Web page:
S&M com­edy stim­u­lat­ing

Winnipeg Free Press - Section G - - ENTERTAINMENT - By Kevin Prokosh

‘WHO are you, Vanda Jor­dan?” a gob­s­macked di­rec­tor asks an enig­matic woman who has crashed his au­di­tion and ap­pears too good to be true.

It’s a ques­tion au­di­ence mem­bers of the slick S & M com­edy Venus in Fur also ask them­selves from the time she ar­rives on a dark, stormy night, with a thun­der­clap, late for try­outs for Thomas’s new play. His script is based on Sacher Masoch’s 1870 novella of the same name, the story of noble­man Sev­erin’s quest to be dom­i­nated by his lover Wanda.

The chau­vin­ist Thomas has just whined bit­terly to his fi­ancée over the phone about the day’s ill-suited au­di­tion­ers, but as he pre­pares to go home with his fe­male role un­cast, in blows this fraz­zled blond drop­ping bags and F-bombs. Vanda ap­pears to be another scat­ter-brained loose can­non, but Thomas caves, un­able to with­stand this kooky force of na­ture, and lets her read for the part op­po­site him­self as the rich he­donist Sev­erin.

She doffs her coat and goes to work in her black bra, garter belt, stilet­toes, leather bustier and dog-col­lar and ap­pears to pos­sess all the an­noy­ing at­tributes Thomas re­viles in con­tem­po­rary ac­tresses. Vanda then sur­pris­ingly tran­si­tions into a so­phis­ti­cated 19th-cen­tury woman of the world, but in a blink re­turns to ir­re­sistible blond air­head do­ing end-zone dances and squeal­ing like a school­girl. As they read more of his play, they switch ac­cents, gen­ders and cen­turies over and over again.

Amer­i­can play­wright David Ives spends the rest of this sexy 95-minute pas de deux or­ches­trat­ing a se­duc­tive strug­gle for con­trol. In the RMTC Ware­house sea­son-opener, Ives takes an en­ter­tain­ing look at the power dy­namic be­tween a di­rec­tor and an ac­tor, a man and a woman, all the while blur­ring the lines be­tween pre­tend and re­al­ity. It hardly ap­pears a fair fight, but Vanda has game as a dom­i­na­trix. What’s es­pe­cially fun to watch is po­si­tion, power and in­tel­lect lit­er­ally brought to its knees by base sex­ual de­sire. That’s not a ground-break­ing sce­nario, but still crisply pre­sented by di­rec­tor Christo­pher Brauer in his aus­pi­cious RMTC Ware­house de­but.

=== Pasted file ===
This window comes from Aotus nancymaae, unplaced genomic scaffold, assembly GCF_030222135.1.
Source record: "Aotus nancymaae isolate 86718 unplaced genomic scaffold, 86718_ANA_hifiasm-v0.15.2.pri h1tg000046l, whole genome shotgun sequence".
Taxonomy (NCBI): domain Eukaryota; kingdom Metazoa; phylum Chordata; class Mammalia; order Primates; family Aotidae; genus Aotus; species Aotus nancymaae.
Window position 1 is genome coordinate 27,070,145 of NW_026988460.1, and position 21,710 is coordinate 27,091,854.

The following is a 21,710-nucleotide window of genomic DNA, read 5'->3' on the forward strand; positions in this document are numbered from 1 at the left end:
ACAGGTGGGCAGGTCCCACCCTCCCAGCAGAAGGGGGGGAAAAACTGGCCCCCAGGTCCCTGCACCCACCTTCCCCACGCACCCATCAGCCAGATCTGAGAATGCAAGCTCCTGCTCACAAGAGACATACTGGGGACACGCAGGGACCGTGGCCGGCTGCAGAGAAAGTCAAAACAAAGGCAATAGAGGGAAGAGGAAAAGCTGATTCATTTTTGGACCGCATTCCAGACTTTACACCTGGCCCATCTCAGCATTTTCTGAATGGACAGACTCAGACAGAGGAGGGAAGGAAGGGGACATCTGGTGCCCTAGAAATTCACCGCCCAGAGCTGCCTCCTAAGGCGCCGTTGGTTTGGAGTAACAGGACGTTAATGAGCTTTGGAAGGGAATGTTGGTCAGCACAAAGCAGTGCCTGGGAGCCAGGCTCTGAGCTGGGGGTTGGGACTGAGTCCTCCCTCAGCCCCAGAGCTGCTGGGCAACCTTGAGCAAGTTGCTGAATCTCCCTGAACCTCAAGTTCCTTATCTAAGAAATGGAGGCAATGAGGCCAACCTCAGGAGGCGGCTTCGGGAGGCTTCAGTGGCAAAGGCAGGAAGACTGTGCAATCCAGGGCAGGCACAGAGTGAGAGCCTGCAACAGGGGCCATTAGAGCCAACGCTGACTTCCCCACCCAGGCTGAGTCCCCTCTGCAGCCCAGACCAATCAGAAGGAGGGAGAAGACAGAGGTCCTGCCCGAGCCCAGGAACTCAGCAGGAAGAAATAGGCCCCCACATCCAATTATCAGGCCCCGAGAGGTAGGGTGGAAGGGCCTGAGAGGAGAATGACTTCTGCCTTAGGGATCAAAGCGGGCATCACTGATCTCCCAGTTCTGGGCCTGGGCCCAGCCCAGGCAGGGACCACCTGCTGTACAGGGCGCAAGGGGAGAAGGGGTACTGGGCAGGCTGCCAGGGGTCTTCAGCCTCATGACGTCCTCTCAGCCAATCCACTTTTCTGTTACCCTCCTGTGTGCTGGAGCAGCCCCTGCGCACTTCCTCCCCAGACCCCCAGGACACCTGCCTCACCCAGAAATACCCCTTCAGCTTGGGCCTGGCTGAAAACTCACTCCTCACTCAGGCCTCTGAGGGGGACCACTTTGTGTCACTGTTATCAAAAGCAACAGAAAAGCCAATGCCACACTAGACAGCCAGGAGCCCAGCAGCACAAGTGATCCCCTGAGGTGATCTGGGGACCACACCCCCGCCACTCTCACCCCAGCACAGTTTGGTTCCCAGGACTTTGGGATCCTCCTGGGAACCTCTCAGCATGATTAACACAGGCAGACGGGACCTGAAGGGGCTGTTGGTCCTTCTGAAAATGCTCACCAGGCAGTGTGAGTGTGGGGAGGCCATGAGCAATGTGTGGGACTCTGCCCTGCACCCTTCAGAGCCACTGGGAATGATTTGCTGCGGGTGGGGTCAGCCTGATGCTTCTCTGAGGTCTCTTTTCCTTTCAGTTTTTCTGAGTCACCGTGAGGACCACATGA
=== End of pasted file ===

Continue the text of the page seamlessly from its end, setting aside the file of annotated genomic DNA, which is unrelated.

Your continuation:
As the pair act out the play within the play, the iden­tity of this mys­te­ri­ous woman be­comes more per­plex­ing. Vanda has the same name as her stage char­ac­ter — at least it sounds the same when it is pro­nounced in Ger­man. She has a well-thumbed copy of the un­pub­lished script, knows all her lines and has brought cos­tumes that in­clude a pe­riod jacket that fits Thomas per­fectly. Who she is, is left up to the au­di­ence to dis­cuss on the way home from the the­atre.

Au­di­ence mem­bers will also leave ask­ing, who is Al­li­son Bren­nan? This new­comer to the Winnipeg stage se­duced Thurs­day’s open­ing-night au­di­ence as ef­fort­lessly as she did Thomas. Her char­ac­ter’s un­pre­dictabil­ity made it im­pos­si­ble to pry your eyes off her and she re­warded pa­trons with a juicy comic per­for­mance. She also can sell sub­tle, as Vanda slyly takes over the au­di­tion as di­rec­tor, dra­maturge and even light­ing de­signer.

Matthew Edi­son, as Thomas, is at a dis­ad­van­tage as Vanda has all the best lines, es­pe­cially about the­atre, and Bren­nan spends most of her time parad­ing around in her un­der­wear. Edi­son is con­vinc­ing as the con­de­scend­ing play­wright/di­rec­tor who soon loses his con­fi­dent artis­tic pose as he suc­cumbs to the dark­ness within him. A high­light of his per­for­mance takes place on the di­van — which looks like Freud’s pa­tient couch — as his face reg­is­ters Vanda’s in­sider knowl­edge of his bland fi­ancée and their bland life to­gether.

Venus in Fur of­fers a stim­u­lat­ing evening of voyeurism that should leave au­di­ences to ru­mi­nate on the fine line be­tween pas­sion and per­ver­sity, plea­sure and pain, dom­i­na­tion and sub­ju­ga­tion.


Al­li­son Bren­nan as Vanda and Matthew Edi­son as Thomas in RMTC’s Venus in Fur.

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